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Beneath It All in Hungary Is Political Corruption

Beneath It All in Hungary Is Political Corruption

Hungary is the black sheep of the European Union. Its contrarian agenda offends the common opinion of other Member States. Just recently, the Hungarian government not only threatened to veto the EU recovery budget but also voiced its opposition to the Gender Action Plan, a foreign policy initiative to buttress the rights of women, girls and LGBTQI worldwide. But don’t be fooled: behind this maverick political performance of the Orban Government, lies a shrewd and calculated strategy.

As the EU budget is tied to the respect of the rule of law in the respective Member States, it is not surprising that Hungary, along with Poland, offered such staunch resistance to its passage. However after some tense weeks during which the two central European countries held the other 25 hostage, a compromise was reached whereby the rule of law condition would not be applied retroactively, and the European Court of Justice (ECJ) would review challenges to its legality by member countries prior to implementation. With an average waiting time of two years for cases to be tried by the ECJ, any potential sanction would at the earliest come after the 2022 general elections in Hungary. Until then, the rampant corruption could continue unabated in a country that already tops the European Anti-Fraud Office’s ranking on irregularities committed in EU-financed projects between 2015 and 2019.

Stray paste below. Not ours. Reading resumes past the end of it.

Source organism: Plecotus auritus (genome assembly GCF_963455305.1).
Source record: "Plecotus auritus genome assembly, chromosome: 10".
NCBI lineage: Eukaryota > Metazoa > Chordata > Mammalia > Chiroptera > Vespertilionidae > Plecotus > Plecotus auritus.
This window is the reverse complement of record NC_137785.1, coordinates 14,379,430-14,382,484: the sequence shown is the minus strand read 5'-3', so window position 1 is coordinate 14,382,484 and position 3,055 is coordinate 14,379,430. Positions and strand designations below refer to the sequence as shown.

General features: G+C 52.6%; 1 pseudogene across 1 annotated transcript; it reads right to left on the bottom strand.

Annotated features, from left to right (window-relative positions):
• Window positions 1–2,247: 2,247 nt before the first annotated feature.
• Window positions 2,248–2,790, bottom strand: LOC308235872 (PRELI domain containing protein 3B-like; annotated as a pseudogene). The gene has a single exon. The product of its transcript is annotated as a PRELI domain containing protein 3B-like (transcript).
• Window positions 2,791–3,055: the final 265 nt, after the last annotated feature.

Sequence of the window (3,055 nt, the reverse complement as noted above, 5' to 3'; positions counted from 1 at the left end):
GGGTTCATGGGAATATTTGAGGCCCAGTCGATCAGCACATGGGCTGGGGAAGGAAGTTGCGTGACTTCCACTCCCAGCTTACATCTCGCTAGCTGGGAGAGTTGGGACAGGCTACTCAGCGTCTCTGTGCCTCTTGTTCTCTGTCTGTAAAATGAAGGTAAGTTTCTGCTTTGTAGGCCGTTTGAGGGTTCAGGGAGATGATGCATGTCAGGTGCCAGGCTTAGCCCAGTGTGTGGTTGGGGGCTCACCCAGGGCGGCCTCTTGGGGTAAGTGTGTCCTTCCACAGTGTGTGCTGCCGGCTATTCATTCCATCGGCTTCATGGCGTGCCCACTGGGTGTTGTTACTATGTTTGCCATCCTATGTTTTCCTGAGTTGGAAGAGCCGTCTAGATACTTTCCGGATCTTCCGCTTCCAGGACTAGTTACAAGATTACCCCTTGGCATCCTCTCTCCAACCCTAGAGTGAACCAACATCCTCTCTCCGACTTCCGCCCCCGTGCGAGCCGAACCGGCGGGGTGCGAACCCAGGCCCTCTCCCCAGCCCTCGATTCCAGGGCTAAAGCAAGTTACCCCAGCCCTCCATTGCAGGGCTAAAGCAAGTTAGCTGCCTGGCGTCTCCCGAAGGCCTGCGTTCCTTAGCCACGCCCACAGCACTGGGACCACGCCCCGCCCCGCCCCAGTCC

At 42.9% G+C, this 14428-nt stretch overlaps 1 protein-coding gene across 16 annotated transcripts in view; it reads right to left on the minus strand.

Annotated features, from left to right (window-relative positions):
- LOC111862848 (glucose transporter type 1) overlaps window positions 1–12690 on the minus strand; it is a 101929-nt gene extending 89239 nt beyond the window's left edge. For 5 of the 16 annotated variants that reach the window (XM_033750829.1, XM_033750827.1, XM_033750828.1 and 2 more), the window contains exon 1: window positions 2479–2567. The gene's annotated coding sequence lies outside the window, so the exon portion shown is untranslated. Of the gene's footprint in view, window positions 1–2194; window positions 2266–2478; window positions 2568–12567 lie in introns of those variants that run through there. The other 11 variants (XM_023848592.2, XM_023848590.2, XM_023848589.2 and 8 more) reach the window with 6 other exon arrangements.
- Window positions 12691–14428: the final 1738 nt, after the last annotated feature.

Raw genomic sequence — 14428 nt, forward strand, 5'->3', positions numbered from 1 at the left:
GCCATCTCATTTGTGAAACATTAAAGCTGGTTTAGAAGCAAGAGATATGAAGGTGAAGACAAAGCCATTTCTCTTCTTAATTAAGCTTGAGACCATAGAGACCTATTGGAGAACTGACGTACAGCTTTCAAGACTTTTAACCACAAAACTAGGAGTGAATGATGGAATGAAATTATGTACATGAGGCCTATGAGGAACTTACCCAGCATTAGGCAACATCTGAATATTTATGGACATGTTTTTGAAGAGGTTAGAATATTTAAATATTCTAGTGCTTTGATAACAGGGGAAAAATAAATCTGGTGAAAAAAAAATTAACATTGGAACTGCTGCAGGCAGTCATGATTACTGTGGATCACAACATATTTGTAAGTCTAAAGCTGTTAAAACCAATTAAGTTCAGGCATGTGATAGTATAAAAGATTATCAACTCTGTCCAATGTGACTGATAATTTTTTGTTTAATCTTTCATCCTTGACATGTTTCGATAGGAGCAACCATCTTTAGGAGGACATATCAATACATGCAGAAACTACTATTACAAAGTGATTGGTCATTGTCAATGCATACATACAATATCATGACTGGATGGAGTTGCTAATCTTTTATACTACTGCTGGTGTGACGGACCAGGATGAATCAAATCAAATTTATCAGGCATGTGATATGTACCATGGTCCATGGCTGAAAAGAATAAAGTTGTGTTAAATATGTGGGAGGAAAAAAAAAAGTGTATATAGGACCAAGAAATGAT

A large portion of EU funds distributed in Hungary go through public procurement bidding. According to Transparency International Hungary, these processes are often tailored specifically in order to limit and suppress competition, so that the funds can then be awarded to favored applicants. Corruption is deeply ingrained in this system. Consequently, EU grants often overpay for goods and services. A report by the Corruption Research Center Budapest found that the corruption risk of public procurement in Hungary in 2020 had risen to its highest level since 2005. Unsurprisingly, the European Commission’s Rule of Law Report on Hungary found that the country has issues not only in the justice system, media pluralism, and other institutional issues related to checks and balances, but also within its anti-corruption framework.

The Orban Government’s opposition to the EU Gender Action Plan seems not to be related to the corruption issue, but, in truth, it is yet another red herring. Recently, in arguing for the same political agenda, Hungary outlawed the change of gender assignment at birth, while Fidesz even proposed a constitutional amendment to further curtail LGBTQI rights. The same constitutional amendment that passed on December 15th redefined public funds, making embezzling taxpayer’s money easier, and will change the election laws again in order to hinder opposition parties. For instance, from now on when the Hungarian government provides financial support to foundations, the funds employed will cease to be considered public, making it easier to transfer them to private individuals in a way that is not transparent to taxpayers. Further, the new amendment also raised the number of constituencies in which a party needs to have a candidate in order to have a national list at the election from 27 to 50. This will make it much harder for opposition parties to successfully challenge the ruling coalition during the upcoming elections.

The Hungarian government has also adopted this same strategy at the EU level. Though it frames its opposition to the EU budget, recovery plan, and Gender Action Plan as a fight against George Soros and unrestrained immigration to Hungary, it is not fooling anyone. The true intent underlying these policy positions is to continue to enable rampant political corruption in the country while getting the European Union to foot the bill.


The article is syndicated by Network



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